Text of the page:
And just like that, the deal is done.
After weeks of speculation, hypothecation, and more than a few mock moves for good measure, the Seattle Kraken have officially made their selections in the 2021 NHL Expansion Draft, and needless to say, more than a few surprises went down in the process.
Carsen Twarynski, enjoy the rainy wonderland known colloquially as the Pacific Northwest.
But what does this mean for the Philadelphia Flyers? Did they dodge a bullet with Seattle’s unconventional selection, or does Twarynski’s exit create more questions than answers?
Unfortunately, it’s much more of the latter than the former.
The Philadelphia Flyers still have moves to make heading into 2021.
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Now granted, that’s not meany to take away from the on-ice play of any of those players. JvR and Ghost specifically were very good for the Flyers in 2021, and either would have been replaced by an inferior talent outside of a surprise camp standout or an external addition.
But, riddle me this, what do those three players have in common? Well, they all just so happen to be signed to very expensive contracts when compared to their protected roles in 2021-22.
After landing Ryan Ellis via trade from the Nashville Predators – a move that should prove incredibly fruitful but did add roughly $2.8 to the cap – the Flyers found themselves with roughly $9.3 million to spend heading into the expansion draft and at least a few holes on their depth chart heading into the free agency and the regular draft.
On paper, that’s a decent enough amount of money to work with. Ellis, for example, only makes $6.25 million a year, and he’s one of the best defenders in the entire league. But the Flyers can’t simply go out and use that money however they please. No, they have a number of pending free agents that must be addressed first, and that should limit their optionality considerably.
Why do you trade Gostisbehere, an NHL defenseman by any conceivable metric, to the Arizona Coyotes for a second-round pick and a seventh-round pick? Because they can’t afford to keep him around and still sign Carter Hart, Travis Konecny, Scott Laughton, and address free agent needs like backup goalie.
Wait, the Flyers surrendered a pair of picks to get off of Ghost’s contract and got nothing back in return? My goodness, they’d better have something really good coming down the pipeline; otherwise, that’s a gross misallocation of assets.
Could the influx of cap space essentially purchased for a second-round pick, Gostisbehere, and the seventh round acquired from the Ottawa Senators be enough to land a viable goalie two behind Hart, who is on his way to earning a contract very few 22-year-olds have ever signed at the NHL level? Or could it instead be used to trade for a player like Mark Giordano, who was drafted by the Kraken after a well tenured time with the Calgary Flames but doesn’t quite fit with the youth movement taking root in the Rainy City? While the chances of landing Vladimir Tarasenko may have taken a hit after he too wasn’t selected in the Expansion Draft, surely there are scoring wings still on the market who could be had for the right package.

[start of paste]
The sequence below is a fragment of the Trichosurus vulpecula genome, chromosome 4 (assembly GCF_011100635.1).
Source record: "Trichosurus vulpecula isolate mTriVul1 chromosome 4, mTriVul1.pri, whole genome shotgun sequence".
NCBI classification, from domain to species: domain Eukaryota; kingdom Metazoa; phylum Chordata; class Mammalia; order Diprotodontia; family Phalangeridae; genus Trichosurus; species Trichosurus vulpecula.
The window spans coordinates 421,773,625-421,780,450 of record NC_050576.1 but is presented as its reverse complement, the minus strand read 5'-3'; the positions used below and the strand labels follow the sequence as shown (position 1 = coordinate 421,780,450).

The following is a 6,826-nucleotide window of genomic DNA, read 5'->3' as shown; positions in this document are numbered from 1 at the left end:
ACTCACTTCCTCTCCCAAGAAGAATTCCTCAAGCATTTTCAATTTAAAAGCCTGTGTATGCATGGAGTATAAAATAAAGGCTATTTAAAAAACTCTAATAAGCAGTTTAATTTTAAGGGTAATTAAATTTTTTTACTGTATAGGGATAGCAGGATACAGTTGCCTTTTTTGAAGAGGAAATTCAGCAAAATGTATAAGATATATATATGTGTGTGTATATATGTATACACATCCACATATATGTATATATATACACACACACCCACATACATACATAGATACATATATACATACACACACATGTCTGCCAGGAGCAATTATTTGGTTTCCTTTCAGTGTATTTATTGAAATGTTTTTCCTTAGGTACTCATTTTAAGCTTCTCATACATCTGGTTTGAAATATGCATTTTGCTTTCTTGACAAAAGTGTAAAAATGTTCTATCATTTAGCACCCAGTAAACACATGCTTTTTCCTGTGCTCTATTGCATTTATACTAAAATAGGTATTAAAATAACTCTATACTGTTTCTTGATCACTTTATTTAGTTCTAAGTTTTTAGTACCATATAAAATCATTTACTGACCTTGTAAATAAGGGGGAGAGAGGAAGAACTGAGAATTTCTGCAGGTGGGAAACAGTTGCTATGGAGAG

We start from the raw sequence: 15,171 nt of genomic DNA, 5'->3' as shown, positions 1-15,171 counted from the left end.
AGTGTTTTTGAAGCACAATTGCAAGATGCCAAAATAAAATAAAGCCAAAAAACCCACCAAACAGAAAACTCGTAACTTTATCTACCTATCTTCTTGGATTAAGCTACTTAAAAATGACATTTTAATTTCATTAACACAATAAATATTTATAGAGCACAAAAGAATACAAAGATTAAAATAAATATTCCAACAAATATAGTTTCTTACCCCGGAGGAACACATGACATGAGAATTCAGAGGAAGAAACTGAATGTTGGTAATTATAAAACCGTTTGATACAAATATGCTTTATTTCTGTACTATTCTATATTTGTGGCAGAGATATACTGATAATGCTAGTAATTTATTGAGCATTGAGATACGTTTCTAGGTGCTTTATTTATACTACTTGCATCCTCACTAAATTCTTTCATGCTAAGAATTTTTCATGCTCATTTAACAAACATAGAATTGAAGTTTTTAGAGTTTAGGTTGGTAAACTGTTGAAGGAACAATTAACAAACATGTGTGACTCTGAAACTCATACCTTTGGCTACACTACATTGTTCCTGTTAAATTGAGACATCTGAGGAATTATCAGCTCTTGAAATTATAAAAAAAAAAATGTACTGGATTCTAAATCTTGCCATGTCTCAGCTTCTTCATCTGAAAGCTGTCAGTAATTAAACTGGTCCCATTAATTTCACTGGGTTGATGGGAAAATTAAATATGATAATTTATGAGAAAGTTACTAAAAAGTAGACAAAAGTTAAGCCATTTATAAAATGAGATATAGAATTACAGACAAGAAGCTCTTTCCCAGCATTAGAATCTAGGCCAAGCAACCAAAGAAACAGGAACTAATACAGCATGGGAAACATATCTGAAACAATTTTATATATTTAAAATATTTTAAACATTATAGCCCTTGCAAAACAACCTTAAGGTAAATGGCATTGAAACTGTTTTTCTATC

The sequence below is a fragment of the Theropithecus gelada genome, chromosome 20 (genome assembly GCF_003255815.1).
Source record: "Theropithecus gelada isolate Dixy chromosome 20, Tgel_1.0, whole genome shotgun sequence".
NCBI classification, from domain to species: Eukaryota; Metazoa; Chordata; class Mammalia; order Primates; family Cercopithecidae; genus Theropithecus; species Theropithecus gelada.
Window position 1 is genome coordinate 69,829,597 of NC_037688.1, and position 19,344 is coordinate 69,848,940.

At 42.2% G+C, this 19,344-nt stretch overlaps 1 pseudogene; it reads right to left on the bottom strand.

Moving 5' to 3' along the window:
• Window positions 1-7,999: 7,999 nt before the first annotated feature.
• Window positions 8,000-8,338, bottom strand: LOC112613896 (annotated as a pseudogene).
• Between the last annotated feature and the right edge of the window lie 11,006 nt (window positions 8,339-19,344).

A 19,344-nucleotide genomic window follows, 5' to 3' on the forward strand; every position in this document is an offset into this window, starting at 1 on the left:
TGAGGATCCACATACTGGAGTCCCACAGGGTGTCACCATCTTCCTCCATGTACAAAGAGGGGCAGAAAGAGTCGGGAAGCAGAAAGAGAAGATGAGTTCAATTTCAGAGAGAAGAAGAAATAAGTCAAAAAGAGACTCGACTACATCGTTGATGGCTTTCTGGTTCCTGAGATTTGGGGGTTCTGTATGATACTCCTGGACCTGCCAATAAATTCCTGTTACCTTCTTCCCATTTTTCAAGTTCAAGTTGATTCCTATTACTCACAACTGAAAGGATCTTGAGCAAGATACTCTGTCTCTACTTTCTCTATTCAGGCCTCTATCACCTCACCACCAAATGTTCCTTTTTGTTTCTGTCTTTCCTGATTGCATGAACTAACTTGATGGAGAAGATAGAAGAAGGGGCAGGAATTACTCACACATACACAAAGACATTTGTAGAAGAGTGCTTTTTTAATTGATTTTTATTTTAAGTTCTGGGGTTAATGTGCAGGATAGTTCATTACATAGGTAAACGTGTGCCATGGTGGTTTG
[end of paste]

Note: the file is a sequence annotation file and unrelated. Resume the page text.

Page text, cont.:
And what about Voracek? It was reported earlier this summer that his camp and the Flyers were exploring futures apart, and even with $4.5 million freed up by the Gostisbehere trade, that may still be true. Is there a positive return available for the well-traveled winger, or would the team instead have to include an asset to get off the final three years of his disproportionately expensive contract for a lesser return?
And what about the team’s first-round pick in 2021? Surely the Flyers could use it to land the next Nolan Patrick – aka a young, developmental forward to eventually take up a middle-six center spot- but would it make more sense to simply ship the pick out for an immediate contributor on the same timeline as Claude Giroux, Ryan Ellis, and even Sean Couturier, who turns 29 this December?
These are the questions that will surely be racking the brain of Chuck Fletcher over the next few days, and their answers will surely help to define the 2021-22 season as a whole.
Would the Philadelphia Flyers trade Shayne Gostisbehere for literally nothing if they didn’t have a pretty concrete plan of action moving forward? Gosh, I sure hope not. I hope they have a specific player targeted or a trade in mind that would require an additional $4.5 million in cap space to accommodate it onto their books. But then again, Chuck Fletcher and company surely hoped his job would be made easier by having one of his expensive contracts taken on by the Seattle Kraken for the 2021-22 season, so, in a league where every team is trying to work the market in their favor, nothing is guaranteed until it’s official.